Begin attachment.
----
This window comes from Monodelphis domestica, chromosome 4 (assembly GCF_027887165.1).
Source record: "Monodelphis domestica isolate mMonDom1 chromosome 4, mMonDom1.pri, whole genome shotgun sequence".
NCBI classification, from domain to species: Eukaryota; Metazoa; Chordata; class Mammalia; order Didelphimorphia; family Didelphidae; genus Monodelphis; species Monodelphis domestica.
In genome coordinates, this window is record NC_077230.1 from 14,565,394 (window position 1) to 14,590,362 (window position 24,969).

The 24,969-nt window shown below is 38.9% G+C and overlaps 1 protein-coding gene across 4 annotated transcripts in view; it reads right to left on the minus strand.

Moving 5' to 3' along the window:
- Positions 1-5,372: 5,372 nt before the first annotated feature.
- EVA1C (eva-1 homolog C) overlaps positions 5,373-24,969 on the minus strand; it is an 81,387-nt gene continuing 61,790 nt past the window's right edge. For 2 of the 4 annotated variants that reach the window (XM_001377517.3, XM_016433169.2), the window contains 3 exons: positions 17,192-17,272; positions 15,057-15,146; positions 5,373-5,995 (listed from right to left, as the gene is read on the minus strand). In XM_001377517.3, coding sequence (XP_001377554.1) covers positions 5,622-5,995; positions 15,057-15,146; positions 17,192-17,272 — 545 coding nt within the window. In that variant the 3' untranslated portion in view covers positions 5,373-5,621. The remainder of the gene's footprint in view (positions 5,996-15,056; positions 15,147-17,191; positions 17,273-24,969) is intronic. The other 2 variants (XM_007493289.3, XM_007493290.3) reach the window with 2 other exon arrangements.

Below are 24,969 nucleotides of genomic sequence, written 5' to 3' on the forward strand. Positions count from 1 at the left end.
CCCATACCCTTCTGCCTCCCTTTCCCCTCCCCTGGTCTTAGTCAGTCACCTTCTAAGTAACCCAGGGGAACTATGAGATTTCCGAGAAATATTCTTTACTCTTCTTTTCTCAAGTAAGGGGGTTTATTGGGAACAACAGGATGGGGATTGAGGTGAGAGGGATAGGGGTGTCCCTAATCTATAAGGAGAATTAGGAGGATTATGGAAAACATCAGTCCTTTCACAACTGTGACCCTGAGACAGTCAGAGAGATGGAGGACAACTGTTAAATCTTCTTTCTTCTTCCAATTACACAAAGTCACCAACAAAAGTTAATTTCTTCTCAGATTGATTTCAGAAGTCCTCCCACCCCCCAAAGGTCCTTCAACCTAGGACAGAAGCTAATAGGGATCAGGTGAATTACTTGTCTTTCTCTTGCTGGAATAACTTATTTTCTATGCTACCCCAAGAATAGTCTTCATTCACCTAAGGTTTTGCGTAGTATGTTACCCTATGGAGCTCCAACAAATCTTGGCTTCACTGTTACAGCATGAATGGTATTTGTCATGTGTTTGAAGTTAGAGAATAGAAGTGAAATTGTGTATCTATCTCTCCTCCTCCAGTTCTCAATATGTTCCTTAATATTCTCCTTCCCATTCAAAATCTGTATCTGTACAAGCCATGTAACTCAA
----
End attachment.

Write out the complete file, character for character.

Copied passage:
This window comes from Monodelphis domestica, chromosome 4 (assembly GCF_027887165.1).
Source record: "Monodelphis domestica isolate mMonDom1 chromosome 4, mMonDom1.pri, whole genome shotgun sequence".
NCBI classification, from domain to species: Eukaryota; Metazoa; Chordata; class Mammalia; order Didelphimorphia; family Didelphidae; genus Monodelphis; species Monodelphis domestica.
In genome coordinates, this window is record NC_077230.1 from 14,565,394 (window position 1) to 14,590,362 (window position 24,969).

The 24,969-nt window shown below is 38.9% G+C and overlaps 1 protein-coding gene across 4 annotated transcripts in view; it reads right to left on the minus strand.

Moving 5' to 3' along the window:
- Positions 1-5,372: 5,372 nt before the first annotated feature.
- EVA1C (eva-1 homolog C) overlaps positions 5,373-24,969 on the minus strand; it is an 81,387-nt gene continuing 61,790 nt past the window's right edge. For 2 of the 4 annotated variants that reach the window (XM_001377517.3, XM_016433169.2), the window contains 3 exons: positions 17,192-17,272; positions 15,057-15,146; positions 5,373-5,995 (listed from right to left, as the gene is read on the minus strand). In XM_001377517.3, coding sequence (XP_001377554.1) covers positions 5,622-5,995; positions 15,057-15,146; positions 17,192-17,272 — 545 coding nt within the window. In that variant the 3' untranslated portion in view covers positions 5,373-5,621. The remainder of the gene's footprint in view (positions 5,996-15,056; positions 15,147-17,191; positions 17,273-24,969) is intronic. The other 2 variants (XM_007493289.3, XM_007493290.3) reach the window with 2 other exon arrangements.

Below are 24,969 nucleotides of genomic sequence, written 5' to 3' on the forward strand. Positions count from 1 at the left end.
CCCATACCCTTCTGCCTCCCTTTCCCCTCCCCTGGTCTTAGTCAGTCACCTTCTAAGTAACCCAGGGGAACTATGAGATTTCCGAGAAATATTCTTTACTCTTCTTTTCTCAAGTAAGGGGGTTTATTGGGAACAACAGGATGGGGATTGAGGTGAGAGGGATAGGGGTGTCCCTAATCTATAAGGAGAATTAGGAGGATTATGGAAAACATCAGTCCTTTCACAACTGTGACCCTGAGACAGTCAGAGAGATGGAGGACAACTGTTAAATCTTCTTTCTTCTTCCAATTACACAAAGTCACCAACAAAAGTTAATTTCTTCTCAGATTGATTTCAGAAGTCCTCCCACCCCCCAAAGGTCCTTCAACCTAGGACAGAAGCTAATAGGGATCAGGTGAATTACTTGTCTTTCTCTTGCTGGAATAACTTATTTTCTATGCTACCCCAAGAATAGTCTTCATTCACCTAAGGTTTTGCGTAGTATGTTACCCTATGGAGCTCCAACAAATCTTGGCTTCACTGTTACAGCATGAATGGTATTTGTCATGTGTTTGAAGTTAGAGAATAGAAGTGAAATTGTGTATCTATCTCTCCTCCTCCAGTTCTCAATATGTTCCTTAATATTCTCCTTCCCATTCAAAATCTGTATCTGTACAAGCCATGTAACTCAA